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Updated on Friday, March 4, 2016
It’s March, which can only mean one thing — it’s time to start stressing about taxes. The deadline is looming, so it’s time to
If you haven’t done yours already, you’re probably smack dab in the middle of gathering all the pertinent pieces of paperwork and trying to track down all those missing receipts you can’t seem to find for write-offs. Into this fun mix let us add one more worry — avoiding tax scams. Unfortunately it’s par for the course these days that would-be thieves are just dying to get their hands on your information and your money … but there are ways to stop them. Being prepared is half the battle, so here’s what to be on the lookout for this tax season to ensure that all your information and money stays right where it should be — with you.
1. File as soon as possible
The longer your tax information is out there and unfiled, the more chances crooks have to swoop in and file your taxes for you, thereby receiving the refund that should be going to you. Once you’ve received all your tax documents and have any other paperwork on hand that you’ll need, the smartest thing to do to avoid theft is to file yourself as quickly as possible.
2. Be aware of fake phone calls
The number one thing you need to be aware of when it comes to calls from the IRS is that the agency has already stated plainly that they will never ask for someone’s credit card numbers over the phone, nor will they ever request payments via pre-paid debit cards or wire transfers. In fact, the IRS rarely makes calls right off the bat anyway — usually their first mode of communication is through mail — so if you receive a call from the “IRS” out of the blue asking for money to be sent via wire transfer or pre-paid cards, it’s a scam. If you do receive one of these calls, inform that caller that you’re aware of these types of scams, and that you’ll need to make sure this call isn’t one by reaching out to the IRS yourself to verify, and then hang up. You can then report the incident to the Treasure Inspector General for Tax Administration at 1.800.366.4484, as well as with the FTC Complaint Assistant program.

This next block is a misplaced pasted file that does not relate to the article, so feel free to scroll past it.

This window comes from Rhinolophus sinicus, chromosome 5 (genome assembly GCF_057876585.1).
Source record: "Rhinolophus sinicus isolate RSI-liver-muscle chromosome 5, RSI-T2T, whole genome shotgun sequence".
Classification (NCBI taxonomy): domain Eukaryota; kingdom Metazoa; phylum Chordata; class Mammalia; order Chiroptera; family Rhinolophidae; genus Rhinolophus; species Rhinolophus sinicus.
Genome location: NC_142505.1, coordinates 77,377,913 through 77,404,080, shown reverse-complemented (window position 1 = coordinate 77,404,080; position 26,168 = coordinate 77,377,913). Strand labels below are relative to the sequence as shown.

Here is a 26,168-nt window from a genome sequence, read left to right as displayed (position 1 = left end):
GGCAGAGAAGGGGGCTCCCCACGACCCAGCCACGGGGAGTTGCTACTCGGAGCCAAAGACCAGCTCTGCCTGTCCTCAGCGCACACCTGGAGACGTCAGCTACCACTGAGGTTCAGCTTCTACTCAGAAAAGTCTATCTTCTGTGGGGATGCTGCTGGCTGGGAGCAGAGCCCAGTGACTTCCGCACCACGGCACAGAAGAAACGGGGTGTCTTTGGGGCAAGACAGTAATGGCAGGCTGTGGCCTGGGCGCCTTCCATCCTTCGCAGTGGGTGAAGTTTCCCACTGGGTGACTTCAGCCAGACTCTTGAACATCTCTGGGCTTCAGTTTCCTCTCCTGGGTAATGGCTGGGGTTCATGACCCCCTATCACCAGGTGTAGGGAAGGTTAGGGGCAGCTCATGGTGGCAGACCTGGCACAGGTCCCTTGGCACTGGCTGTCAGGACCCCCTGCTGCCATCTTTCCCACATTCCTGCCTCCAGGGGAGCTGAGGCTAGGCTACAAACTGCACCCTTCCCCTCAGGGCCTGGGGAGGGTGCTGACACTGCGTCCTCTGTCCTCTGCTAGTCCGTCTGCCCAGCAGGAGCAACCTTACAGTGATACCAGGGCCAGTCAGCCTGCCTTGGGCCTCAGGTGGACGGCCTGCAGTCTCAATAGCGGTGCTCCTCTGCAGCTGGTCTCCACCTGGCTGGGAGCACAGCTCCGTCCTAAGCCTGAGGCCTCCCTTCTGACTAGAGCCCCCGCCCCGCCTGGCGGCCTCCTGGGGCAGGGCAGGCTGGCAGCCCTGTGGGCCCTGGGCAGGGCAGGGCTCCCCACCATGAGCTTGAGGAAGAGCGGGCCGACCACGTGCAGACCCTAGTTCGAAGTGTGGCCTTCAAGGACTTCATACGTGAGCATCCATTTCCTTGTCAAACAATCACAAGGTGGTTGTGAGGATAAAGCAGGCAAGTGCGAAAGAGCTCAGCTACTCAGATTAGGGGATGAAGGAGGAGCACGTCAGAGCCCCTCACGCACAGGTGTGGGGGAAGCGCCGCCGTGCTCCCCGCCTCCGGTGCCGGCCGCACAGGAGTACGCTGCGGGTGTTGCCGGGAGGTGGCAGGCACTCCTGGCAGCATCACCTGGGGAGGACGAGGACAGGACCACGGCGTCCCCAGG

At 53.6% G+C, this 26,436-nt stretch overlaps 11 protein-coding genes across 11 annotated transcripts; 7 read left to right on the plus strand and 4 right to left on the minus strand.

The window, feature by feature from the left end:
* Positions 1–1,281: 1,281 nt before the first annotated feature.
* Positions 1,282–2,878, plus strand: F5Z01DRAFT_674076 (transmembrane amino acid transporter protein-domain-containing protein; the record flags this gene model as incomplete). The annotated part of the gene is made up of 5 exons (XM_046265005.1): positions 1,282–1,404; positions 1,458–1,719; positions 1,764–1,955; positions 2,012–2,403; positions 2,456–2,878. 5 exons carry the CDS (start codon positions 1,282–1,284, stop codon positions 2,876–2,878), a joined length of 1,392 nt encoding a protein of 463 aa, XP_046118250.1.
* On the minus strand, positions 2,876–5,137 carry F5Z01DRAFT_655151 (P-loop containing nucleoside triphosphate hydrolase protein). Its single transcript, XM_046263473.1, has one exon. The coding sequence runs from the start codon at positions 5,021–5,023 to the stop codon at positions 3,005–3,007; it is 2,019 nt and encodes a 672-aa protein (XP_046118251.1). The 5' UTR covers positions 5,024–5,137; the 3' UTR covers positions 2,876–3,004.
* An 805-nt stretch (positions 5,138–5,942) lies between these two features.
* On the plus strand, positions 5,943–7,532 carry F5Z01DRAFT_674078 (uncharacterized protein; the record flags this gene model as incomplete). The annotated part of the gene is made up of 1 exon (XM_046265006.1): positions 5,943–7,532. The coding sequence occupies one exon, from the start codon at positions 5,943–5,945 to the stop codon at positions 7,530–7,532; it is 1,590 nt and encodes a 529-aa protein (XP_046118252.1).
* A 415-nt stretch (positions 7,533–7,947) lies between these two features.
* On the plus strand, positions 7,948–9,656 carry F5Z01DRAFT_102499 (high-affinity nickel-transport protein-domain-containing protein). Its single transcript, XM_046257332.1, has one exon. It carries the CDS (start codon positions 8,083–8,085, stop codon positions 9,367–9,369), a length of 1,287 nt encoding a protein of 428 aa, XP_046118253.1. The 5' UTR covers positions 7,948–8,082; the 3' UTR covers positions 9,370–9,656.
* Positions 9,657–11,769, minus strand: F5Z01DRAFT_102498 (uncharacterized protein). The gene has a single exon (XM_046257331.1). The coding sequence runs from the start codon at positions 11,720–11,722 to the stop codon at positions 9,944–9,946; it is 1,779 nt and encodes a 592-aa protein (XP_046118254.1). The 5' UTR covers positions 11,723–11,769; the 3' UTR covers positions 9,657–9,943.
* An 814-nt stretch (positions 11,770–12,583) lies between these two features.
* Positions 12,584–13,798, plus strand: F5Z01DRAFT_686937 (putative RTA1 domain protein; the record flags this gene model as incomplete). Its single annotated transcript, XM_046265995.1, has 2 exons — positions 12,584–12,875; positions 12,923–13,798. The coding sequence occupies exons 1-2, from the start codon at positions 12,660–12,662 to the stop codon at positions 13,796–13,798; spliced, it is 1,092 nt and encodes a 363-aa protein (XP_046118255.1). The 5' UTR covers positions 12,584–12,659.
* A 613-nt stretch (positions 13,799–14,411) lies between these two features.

3. And fake emails
Pretty much the same rules apply for emails that do for phone calls. The IRS almost always attempts to connect with people through regular mail first, not via email or phone, and you’ll never receive an email from out of the blue about refunds or back due taxes. If you’ve received an email from the IRS about money owed, don’t open it until you’ve verified directly with the IRS yourself that it’s actually valid.
Check out this piece on the IRS Dirty Dozen Tax Scams to avoid other potential tax pitfalls.